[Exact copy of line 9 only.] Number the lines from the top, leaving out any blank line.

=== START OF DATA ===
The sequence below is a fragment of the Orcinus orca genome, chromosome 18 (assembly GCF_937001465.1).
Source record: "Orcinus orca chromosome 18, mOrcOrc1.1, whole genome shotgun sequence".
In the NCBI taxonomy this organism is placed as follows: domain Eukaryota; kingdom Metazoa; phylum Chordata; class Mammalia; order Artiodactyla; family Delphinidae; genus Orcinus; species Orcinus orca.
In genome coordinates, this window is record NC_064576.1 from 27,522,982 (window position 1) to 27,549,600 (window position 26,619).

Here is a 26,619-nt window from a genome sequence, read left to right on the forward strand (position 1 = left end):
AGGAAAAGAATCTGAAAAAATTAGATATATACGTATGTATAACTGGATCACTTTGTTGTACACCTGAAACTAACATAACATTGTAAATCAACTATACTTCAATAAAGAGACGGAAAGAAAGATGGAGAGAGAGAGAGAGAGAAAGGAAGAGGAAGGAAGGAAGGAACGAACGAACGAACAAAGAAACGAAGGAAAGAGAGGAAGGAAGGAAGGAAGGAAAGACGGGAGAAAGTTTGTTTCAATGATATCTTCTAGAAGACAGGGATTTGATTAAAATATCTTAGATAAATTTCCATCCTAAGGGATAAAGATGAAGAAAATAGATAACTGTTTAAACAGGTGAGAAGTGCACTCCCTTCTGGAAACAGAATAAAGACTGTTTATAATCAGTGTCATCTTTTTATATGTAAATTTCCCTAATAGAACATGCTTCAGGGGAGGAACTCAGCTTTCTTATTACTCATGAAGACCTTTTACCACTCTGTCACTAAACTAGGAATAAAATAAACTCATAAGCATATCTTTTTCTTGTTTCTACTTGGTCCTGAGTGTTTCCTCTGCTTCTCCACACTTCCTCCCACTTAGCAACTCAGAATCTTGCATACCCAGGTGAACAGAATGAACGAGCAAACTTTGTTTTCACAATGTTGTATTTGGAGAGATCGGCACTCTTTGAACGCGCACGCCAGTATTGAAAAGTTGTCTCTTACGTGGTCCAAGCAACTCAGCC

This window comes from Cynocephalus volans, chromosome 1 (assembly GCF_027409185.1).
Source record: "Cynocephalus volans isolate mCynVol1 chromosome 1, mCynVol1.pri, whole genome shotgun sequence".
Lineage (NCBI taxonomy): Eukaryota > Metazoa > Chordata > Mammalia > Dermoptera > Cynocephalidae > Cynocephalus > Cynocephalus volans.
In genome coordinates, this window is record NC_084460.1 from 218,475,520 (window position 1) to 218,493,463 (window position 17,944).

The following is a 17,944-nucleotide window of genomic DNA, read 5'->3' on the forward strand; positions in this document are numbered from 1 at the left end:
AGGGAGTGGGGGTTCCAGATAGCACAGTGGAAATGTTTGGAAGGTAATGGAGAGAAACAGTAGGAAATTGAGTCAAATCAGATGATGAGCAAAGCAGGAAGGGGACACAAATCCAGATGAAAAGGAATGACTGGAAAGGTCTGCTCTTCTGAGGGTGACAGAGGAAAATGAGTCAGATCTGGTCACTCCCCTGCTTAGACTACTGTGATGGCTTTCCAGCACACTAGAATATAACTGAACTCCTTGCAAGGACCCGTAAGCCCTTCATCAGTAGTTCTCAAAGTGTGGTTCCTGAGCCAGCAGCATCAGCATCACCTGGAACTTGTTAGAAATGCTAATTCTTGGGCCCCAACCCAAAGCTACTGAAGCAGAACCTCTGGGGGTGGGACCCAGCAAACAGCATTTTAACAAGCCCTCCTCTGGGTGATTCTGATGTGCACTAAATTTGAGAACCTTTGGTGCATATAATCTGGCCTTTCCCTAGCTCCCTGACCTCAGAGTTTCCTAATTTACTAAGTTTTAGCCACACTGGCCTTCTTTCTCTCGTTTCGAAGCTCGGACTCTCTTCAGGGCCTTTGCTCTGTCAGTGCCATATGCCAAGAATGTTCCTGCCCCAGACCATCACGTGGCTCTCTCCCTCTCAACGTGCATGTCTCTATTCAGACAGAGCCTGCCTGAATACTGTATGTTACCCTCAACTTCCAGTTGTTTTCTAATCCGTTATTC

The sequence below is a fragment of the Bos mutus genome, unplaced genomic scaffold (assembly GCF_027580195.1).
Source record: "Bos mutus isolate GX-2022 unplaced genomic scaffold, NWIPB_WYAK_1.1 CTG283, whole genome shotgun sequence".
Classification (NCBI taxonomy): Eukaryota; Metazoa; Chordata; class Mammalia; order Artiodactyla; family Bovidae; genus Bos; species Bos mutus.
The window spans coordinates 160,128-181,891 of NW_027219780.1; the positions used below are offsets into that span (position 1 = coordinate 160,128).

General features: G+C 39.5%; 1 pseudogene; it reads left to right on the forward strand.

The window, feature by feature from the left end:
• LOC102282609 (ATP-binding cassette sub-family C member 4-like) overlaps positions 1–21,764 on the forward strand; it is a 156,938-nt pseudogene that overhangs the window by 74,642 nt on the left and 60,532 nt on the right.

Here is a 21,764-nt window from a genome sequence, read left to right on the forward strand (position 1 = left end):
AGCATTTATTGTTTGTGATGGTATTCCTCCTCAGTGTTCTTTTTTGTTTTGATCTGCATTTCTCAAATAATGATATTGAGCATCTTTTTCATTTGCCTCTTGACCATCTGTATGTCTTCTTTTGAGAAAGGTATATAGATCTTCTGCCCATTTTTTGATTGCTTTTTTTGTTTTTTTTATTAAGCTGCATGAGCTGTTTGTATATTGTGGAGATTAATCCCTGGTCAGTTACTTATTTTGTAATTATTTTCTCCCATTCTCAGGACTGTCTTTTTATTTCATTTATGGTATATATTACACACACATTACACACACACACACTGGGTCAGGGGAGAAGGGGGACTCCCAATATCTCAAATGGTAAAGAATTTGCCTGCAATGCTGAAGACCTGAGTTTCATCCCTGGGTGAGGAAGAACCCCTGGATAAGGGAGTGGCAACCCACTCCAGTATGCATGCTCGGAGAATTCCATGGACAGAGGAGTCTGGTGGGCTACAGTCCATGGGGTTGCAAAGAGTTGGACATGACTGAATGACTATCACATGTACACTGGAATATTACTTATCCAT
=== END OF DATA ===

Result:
Lineage (NCBI taxonomy): Eukaryota > Metazoa > Chordata > Mammalia > Dermoptera > Cynocephalidae > Cynocephalus > Cynocephalus volans.